Since the ESPN Sunday Night games were announced earlier today, you had to figure that the rest of the schedule — as far as game times — would fall in line later in the day. And they just fell in line. Among the details:
- The opening series in Sydney, Australia between the Arizona Diamondbacks and the Los Angeles Dodgers will take place on Saturday, March 22nd at 7pm Sydney time. That means midnight in L.A. and Phoenix, 3AM back east. Which, yes, is inconvenient for some of us, but the point is to bring baseball to Australians, not satisfy people in Ohio, so there’s not a valid complaint there. Not that it will stop people from complaining. The Sunday game will be at 6pm Pacific and 9pm Eastern.
- On Sunday, March 30th, the non-Australian portion of the season will begin with the San Diego Padres hosting the Dodgers at 8:05 Eastern, 5:05 Pacific.
- Thirteen games will be played on traditional Opening Day on Monday, March 31st. The first full slate of 15 games will be played on Wednesday, April 2nd.
- The final day of the 2014 regular season, which features 12 divisional match-ups, is scheduled for Sunday, September 28th.
Go check your team’s schedule for all of the specific game times, as they should be loaded in there now.
Play ball. Eventually, anyway.
Traces of morphine, amphetamine, Prozac and Ambien were found in Roy Halladay’s system at the time of his death, according to the autopsy findings Zachary T. Sampson of the Tampa Bay Times reported Friday. The former Phillies and Blue Jays ace and two-time Cy Young Award winner was killed in a plane crash off the Gulf of Mexico last November. While the exact cause of the incident has not yet been determined, it was a combination of blunt force trauma and drowning that resulted in the 40-year-old’s death.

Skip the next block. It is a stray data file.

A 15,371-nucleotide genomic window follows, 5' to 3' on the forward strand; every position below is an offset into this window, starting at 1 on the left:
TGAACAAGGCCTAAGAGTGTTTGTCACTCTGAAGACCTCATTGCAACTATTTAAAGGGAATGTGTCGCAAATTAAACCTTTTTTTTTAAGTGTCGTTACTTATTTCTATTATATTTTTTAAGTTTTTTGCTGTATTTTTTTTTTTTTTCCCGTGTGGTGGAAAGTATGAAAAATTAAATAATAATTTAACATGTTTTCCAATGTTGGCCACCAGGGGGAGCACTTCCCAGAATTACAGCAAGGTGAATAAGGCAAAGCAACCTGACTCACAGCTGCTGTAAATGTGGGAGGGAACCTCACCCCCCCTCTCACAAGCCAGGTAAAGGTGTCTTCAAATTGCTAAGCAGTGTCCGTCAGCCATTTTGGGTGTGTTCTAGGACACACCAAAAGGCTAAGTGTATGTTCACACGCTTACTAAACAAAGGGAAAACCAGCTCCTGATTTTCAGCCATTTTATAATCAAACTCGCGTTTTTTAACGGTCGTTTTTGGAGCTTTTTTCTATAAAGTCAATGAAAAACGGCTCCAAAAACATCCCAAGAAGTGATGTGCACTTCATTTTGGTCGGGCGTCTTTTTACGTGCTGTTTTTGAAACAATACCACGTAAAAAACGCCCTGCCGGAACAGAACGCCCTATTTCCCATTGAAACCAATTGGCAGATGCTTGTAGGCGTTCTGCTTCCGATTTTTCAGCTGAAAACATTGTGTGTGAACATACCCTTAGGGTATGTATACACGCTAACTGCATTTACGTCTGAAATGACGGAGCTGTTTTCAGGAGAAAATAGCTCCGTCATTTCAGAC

Further details from the NY Daily News revealed that Halladay sustained a fractured leg and a “subdural hemorrhage, multiple rib fractures, and lung, liver and spleen injuries” during the crash. As for the drugs present in his system, the autopsy report suggests that the presence of morphine could be linked to heroin use, though there’s no clear evidence that he did so.
The toxicology results also determined that Halladay had a blood-alcohol content level of 0.01. A BAC of 0.08 is the legal limit for operating a car, but current FAA regulations prohibit any alcohol consumption for eight hours before operating aircraft. Halladay was both the pilot and sole passenger aboard the plane when it crashed.
Previous statements from the National Transportation Safety Board indicate that the investigation is still ongoing and could take up to two years to resolve.